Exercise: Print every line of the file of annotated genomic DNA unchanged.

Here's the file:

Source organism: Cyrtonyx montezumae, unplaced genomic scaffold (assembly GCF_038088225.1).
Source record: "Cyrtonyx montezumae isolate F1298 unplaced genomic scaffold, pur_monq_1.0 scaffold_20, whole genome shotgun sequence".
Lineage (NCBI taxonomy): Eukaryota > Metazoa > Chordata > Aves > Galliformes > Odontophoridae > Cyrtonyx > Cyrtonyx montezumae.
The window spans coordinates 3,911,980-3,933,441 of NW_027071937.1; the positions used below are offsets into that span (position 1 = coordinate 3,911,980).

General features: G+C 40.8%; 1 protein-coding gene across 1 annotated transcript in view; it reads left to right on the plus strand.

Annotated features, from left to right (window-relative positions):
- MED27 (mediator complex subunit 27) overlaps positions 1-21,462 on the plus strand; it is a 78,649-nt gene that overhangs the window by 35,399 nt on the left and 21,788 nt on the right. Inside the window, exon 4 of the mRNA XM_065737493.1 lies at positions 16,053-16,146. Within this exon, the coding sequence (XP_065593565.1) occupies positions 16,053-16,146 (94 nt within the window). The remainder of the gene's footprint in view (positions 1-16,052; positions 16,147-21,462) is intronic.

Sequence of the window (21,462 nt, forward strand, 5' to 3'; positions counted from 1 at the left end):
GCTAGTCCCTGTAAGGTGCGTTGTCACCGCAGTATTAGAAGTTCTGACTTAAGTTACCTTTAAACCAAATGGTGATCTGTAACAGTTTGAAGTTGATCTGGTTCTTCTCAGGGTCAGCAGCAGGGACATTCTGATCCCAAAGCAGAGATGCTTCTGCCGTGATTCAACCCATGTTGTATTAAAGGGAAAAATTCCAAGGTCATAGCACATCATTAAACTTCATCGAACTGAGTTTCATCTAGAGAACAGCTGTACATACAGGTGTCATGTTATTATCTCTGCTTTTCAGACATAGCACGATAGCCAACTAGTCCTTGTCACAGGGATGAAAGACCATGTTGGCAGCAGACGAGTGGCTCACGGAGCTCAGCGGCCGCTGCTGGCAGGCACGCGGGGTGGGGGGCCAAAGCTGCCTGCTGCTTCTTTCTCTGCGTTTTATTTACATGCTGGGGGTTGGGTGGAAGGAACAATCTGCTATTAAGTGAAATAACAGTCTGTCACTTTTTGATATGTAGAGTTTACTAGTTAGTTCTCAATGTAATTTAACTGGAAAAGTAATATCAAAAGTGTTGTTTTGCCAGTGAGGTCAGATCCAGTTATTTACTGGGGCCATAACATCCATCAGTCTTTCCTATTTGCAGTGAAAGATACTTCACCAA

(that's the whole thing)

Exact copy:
Source organism: Cyrtonyx montezumae, unplaced genomic scaffold (assembly GCF_038088225.1).
Source record: "Cyrtonyx montezumae isolate F1298 unplaced genomic scaffold, pur_monq_1.0 scaffold_20, whole genome shotgun sequence".
Lineage (NCBI taxonomy): Eukaryota > Metazoa > Chordata > Aves > Galliformes > Odontophoridae > Cyrtonyx > Cyrtonyx montezumae.
The window spans coordinates 3,911,980-3,933,441 of NW_027071937.1; the positions used below are offsets into that span (position 1 = coordinate 3,911,980).

General features: G+C 40.8%; 1 protein-coding gene across 1 annotated transcript in view; it reads left to right on the plus strand.

Annotated features, from left to right (window-relative positions):
- MED27 (mediator complex subunit 27) overlaps positions 1-21,462 on the plus strand; it is a 78,649-nt gene that overhangs the window by 35,399 nt on the left and 21,788 nt on the right. Inside the window, exon 4 of the mRNA XM_065737493.1 lies at positions 16,053-16,146. Within this exon, the coding sequence (XP_065593565.1) occupies positions 16,053-16,146 (94 nt within the window). The remainder of the gene's footprint in view (positions 1-16,052; positions 16,147-21,462) is intronic.

Sequence of the window (21,462 nt, forward strand, 5' to 3'; positions counted from 1 at the left end):
GCTAGTCCCTGTAAGGTGCGTTGTCACCGCAGTATTAGAAGTTCTGACTTAAGTTACCTTTAAACCAAATGGTGATCTGTAACAGTTTGAAGTTGATCTGGTTCTTCTCAGGGTCAGCAGCAGGGACATTCTGATCCCAAAGCAGAGATGCTTCTGCCGTGATTCAACCCATGTTGTATTAAAGGGAAAAATTCCAAGGTCATAGCACATCATTAAACTTCATCGAACTGAGTTTCATCTAGAGAACAGCTGTACATACAGGTGTCATGTTATTATCTCTGCTTTTCAGACATAGCACGATAGCCAACTAGTCCTTGTCACAGGGATGAAAGACCATGTTGGCAGCAGACGAGTGGCTCACGGAGCTCAGCGGCCGCTGCTGGCAGGCACGCGGGGTGGGGGGCCAAAGCTGCCTGCTGCTTCTTTCTCTGCGTTTTATTTACATGCTGGGGGTTGGGTGGAAGGAACAATCTGCTATTAAGTGAAATAACAGTCTGTCACTTTTTGATATGTAGAGTTTACTAGTTAGTTCTCAATGTAATTTAACTGGAAAAGTAATATCAAAAGTGTTGTTTTGCCAGTGAGGTCAGATCCAGTTATTTACTGGGGCCATAACATCCATCAGTCTTTCCTATTTGCAGTGAAAGATACTTCACCAA